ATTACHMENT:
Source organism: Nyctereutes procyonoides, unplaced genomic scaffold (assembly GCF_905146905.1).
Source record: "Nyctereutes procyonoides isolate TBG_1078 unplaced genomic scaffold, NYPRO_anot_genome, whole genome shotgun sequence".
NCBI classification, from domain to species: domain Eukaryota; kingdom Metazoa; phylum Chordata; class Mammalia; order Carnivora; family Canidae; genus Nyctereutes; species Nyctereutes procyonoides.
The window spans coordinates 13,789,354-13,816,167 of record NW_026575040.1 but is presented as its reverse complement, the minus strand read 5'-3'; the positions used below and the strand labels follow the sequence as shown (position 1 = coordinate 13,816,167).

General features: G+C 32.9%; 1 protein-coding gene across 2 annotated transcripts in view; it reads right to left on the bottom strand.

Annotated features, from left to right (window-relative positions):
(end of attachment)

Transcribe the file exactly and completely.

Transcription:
Source organism: Nyctereutes procyonoides, unplaced genomic scaffold (assembly GCF_905146905.1).
Source record: "Nyctereutes procyonoides isolate TBG_1078 unplaced genomic scaffold, NYPRO_anot_genome, whole genome shotgun sequence".
NCBI classification, from domain to species: domain Eukaryota; kingdom Metazoa; phylum Chordata; class Mammalia; order Carnivora; family Canidae; genus Nyctereutes; species Nyctereutes procyonoides.
The window spans coordinates 13,789,354-13,816,167 of record NW_026575040.1 but is presented as its reverse complement, the minus strand read 5'-3'; the positions used below and the strand labels follow the sequence as shown (position 1 = coordinate 13,816,167).

General features: G+C 32.9%; 1 protein-coding gene across 2 annotated transcripts in view; it reads right to left on the bottom strand.

Annotated features, from left to right (window-relative positions):